a look back at this week in Chicago

5 THINGS TO KNOW     ALL IN THE FAMILY.  Chicago became the backdrop last week for the highly publicized "Family Secrets" trial that began in federal court. You practically need a scorecard to keep everything straight, but the racketeering-and-murder case has rounded up several defendants who allegedly were members of the "Chicago Outfit" or connected to it.

            The three-month trial promises to give observers an insider's view into local organized crime, thanks in part to a former Outfit member who is expected to testify.

  RATTED OUT. Neighboring Cicero - a burg known as Al Capone's onetime hometown - has too many rats and is spending more than $700,000 on pest control this year. Town officials have agreed to allow a company to test steel wool as a way to control the rat population. A contract could follow, depending on the results.


The idea is to clog the entrance of rat nests with the irritating material, driving the rodents to areas where poison bait awaits them, town spokesman Dan Proft said.

Is there a chance the rats will flee to Chicago? "Well, rats go where they go," Proft said.   GONE TO THE DOGS. The sculpture cluster "Agora" in south Grant Park depicts abstract, headless human forms walking. Because the cast-iron figures are rooted to the ground - sans pedestals - they have been easy marks for dogs that need relief.


The Park District earlier banned dogs from the display area, but now has installed signs instructing dog owners to curb their pets (i.e., keep them on a leash and off the statues). That is a fair compromise to park activist Bob O'Neill, who says canines add to the ambience of the area.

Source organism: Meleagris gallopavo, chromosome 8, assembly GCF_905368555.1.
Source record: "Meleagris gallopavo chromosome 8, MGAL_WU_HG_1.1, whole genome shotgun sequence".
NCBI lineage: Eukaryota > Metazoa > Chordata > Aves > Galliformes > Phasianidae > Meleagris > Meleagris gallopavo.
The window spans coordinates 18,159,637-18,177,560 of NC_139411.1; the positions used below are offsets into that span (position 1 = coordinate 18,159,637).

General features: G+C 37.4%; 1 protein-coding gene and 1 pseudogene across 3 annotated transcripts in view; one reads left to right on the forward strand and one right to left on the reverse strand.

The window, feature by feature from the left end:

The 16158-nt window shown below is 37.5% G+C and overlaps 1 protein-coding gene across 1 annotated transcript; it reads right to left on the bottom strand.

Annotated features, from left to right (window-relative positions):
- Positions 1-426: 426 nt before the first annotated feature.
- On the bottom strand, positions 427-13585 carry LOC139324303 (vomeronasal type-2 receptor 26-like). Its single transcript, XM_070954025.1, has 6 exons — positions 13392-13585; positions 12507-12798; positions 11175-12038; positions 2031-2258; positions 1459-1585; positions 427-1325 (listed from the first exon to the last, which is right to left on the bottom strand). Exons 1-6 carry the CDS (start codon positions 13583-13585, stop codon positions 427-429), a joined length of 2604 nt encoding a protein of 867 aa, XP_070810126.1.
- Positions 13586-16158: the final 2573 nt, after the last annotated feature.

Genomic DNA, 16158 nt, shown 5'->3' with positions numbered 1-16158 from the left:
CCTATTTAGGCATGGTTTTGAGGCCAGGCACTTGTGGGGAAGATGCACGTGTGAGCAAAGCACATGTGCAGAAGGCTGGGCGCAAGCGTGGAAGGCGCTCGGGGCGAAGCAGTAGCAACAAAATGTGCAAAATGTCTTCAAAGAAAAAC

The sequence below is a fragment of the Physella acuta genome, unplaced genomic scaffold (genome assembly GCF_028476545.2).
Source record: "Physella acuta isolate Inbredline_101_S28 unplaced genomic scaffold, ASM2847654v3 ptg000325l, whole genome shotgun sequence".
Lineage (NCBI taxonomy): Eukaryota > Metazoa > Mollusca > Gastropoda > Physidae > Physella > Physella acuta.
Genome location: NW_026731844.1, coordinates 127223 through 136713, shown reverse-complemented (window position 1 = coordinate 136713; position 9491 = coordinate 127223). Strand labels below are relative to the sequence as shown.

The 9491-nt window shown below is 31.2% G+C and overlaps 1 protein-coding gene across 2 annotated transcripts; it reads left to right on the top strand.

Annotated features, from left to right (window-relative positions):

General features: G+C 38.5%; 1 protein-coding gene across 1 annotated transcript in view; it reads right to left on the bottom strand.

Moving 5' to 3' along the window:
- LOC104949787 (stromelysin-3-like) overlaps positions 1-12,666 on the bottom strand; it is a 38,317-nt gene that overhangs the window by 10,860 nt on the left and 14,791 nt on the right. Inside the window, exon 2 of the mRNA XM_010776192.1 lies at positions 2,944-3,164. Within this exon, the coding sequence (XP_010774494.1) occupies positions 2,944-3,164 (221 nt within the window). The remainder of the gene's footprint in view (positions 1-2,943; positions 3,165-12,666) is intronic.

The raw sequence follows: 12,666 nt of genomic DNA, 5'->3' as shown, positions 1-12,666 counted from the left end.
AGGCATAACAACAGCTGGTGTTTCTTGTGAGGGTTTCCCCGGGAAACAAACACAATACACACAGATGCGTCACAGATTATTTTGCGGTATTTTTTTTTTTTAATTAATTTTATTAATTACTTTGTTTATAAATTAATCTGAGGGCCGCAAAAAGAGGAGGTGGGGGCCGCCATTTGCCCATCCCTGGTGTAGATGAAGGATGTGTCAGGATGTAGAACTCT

"It's always the dogs that get blamed" for owners' transgressions, he said. "We want the dogs and the dog walkers in the park."                 WHO'S STEERING THE SHIP? The already much-criticized administration of Cook County Board President Todd Stroger took even more flak when it was revealed Stroger underwent radical surgery for prostate cancer (an illness he did not disclose during the fall elections). Stroger's reps said his medical condition was a personal matter, but the secrecy only served to fuel negative perceptions about county government.


Advocates for prostate-cancer screenings hope Stroger, who is only 44, becomes a spokesman for the cause.

  WHAT'S NEXT? American Medical Association delegates are meeting in Chicago through Wednesday. Among the policy issues the doctors will consider is whether to create an "addiction" diagnosis category for people who play too many video games.   Mike Ramsey is Chicago reporter for GateHouse News Service. He can be reached at (312) 857-2323 or ghns-ramsey@sbcglobal.net.